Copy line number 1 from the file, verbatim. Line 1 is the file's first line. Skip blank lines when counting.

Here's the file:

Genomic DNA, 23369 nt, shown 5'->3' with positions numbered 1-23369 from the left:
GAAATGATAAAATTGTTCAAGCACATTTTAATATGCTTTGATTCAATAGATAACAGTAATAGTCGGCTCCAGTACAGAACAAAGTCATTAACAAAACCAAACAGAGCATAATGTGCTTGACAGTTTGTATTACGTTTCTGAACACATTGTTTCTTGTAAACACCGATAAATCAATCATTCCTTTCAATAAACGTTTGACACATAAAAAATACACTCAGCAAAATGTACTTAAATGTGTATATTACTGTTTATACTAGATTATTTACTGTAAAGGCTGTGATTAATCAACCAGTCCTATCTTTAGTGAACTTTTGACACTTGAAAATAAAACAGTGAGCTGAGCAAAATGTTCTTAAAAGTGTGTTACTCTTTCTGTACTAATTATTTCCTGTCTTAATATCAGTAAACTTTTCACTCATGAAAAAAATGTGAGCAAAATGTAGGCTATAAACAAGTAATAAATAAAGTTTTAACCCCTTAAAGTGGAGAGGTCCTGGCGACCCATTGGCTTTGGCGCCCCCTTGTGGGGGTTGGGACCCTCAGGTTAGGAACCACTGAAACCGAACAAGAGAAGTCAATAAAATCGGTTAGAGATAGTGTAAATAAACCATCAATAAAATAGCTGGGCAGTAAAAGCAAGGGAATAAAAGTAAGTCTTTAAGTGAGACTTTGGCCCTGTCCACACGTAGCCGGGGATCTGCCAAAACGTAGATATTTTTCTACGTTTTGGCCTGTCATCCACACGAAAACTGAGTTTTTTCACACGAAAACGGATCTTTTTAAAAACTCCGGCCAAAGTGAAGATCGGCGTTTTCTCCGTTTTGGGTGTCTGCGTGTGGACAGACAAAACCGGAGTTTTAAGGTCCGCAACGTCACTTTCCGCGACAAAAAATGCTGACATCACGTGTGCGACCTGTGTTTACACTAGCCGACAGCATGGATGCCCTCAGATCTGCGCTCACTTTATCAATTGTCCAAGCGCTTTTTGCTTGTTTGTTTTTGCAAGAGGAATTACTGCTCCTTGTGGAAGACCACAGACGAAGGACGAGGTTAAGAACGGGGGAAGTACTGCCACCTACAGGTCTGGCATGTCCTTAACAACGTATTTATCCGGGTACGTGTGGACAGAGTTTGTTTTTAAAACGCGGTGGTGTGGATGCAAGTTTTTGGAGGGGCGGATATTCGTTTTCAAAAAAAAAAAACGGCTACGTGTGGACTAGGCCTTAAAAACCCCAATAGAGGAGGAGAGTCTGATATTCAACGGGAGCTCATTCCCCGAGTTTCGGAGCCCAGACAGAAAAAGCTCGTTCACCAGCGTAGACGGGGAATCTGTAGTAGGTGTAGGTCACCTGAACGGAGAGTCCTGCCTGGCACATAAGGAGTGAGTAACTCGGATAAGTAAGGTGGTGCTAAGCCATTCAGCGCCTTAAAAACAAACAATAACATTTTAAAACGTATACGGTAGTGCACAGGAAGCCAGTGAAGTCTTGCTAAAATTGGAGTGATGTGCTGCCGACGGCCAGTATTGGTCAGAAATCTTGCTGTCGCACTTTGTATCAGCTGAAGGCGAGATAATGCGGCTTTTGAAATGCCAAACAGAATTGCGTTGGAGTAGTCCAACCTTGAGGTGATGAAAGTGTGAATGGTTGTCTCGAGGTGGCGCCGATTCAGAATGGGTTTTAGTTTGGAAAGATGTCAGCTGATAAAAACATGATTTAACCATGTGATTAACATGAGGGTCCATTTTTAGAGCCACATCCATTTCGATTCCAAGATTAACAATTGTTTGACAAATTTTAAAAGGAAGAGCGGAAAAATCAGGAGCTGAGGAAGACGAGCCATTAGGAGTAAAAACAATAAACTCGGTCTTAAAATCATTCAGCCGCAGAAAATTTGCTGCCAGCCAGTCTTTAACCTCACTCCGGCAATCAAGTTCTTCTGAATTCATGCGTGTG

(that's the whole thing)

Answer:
Genomic DNA, 23369 nt, shown 5'->3' with positions numbered 1-23369 from the left: